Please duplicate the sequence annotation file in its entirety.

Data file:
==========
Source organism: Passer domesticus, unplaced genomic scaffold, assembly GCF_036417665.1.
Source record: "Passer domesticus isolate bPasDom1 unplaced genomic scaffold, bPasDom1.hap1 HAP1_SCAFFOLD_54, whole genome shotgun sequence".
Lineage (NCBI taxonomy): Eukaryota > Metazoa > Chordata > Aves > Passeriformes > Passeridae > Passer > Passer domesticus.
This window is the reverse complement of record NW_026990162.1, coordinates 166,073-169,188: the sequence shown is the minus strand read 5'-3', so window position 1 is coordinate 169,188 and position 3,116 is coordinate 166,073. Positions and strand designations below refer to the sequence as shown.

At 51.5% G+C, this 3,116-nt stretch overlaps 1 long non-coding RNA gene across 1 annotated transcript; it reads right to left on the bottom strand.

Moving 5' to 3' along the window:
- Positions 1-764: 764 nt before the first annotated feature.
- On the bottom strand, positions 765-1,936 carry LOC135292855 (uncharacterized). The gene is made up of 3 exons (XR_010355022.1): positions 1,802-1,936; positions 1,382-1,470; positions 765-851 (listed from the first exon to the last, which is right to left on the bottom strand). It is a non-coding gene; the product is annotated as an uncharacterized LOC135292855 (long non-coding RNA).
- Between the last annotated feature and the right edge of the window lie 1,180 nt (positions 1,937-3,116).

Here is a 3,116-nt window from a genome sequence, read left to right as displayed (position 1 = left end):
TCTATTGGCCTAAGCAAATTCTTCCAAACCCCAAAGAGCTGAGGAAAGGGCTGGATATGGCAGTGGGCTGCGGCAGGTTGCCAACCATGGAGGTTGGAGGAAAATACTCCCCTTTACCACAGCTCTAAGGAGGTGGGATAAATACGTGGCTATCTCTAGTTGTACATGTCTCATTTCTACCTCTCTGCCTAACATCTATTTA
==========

Source organism: Passer domesticus, unplaced genomic scaffold, assembly GCF_036417665.1.
Source record: "Passer domesticus isolate bPasDom1 unplaced genomic scaffold, bPasDom1.hap1 HAP1_SCAFFOLD_54, whole genome shotgun sequence".
Lineage (NCBI taxonomy): Eukaryota > Metazoa > Chordata > Aves > Passeriformes > Passeridae > Passer > Passer domesticus.
This window is the reverse complement of record NW_026990162.1, coordinates 166,073-169,188: the sequence shown is the minus strand read 5'-3', so window position 1 is coordinate 169,188 and position 3,116 is coordinate 166,073. Positions and strand designations below refer to the sequence as shown.

At 51.5% G+C, this 3,116-nt stretch overlaps 1 long non-coding RNA gene across 1 annotated transcript; it reads right to left on the bottom strand.

Moving 5' to 3' along the window:
- Positions 1-764: 764 nt before the first annotated feature.
- On the bottom strand, positions 765-1,936 carry LOC135292855 (uncharacterized). The gene is made up of 3 exons (XR_010355022.1): positions 1,802-1,936; positions 1,382-1,470; positions 765-851 (listed from the first exon to the last, which is right to left on the bottom strand). It is a non-coding gene; the product is annotated as an uncharacterized LOC135292855 (long non-coding RNA).
- Between the last annotated feature and the right edge of the window lie 1,180 nt (positions 1,937-3,116).

Here is a 3,116-nt window from a genome sequence, read left to right as displayed (position 1 = left end):
TCTATTGGCCTAAGCAAATTCTTCCAAACCCCAAAGAGCTGAGGAAAGGGCTGGATATGGCAGTGGGCTGCGGCAGGTTGCCAACCATGGAGGTTGGAGGAAAATACTCCCCTTTACCACAGCTCTAAGGAGGTGGGATAAATACGTGGCTATCTCTAGTTGTACATGTCTCATTTCTACCTCTCTGCCTAACATCTATTTA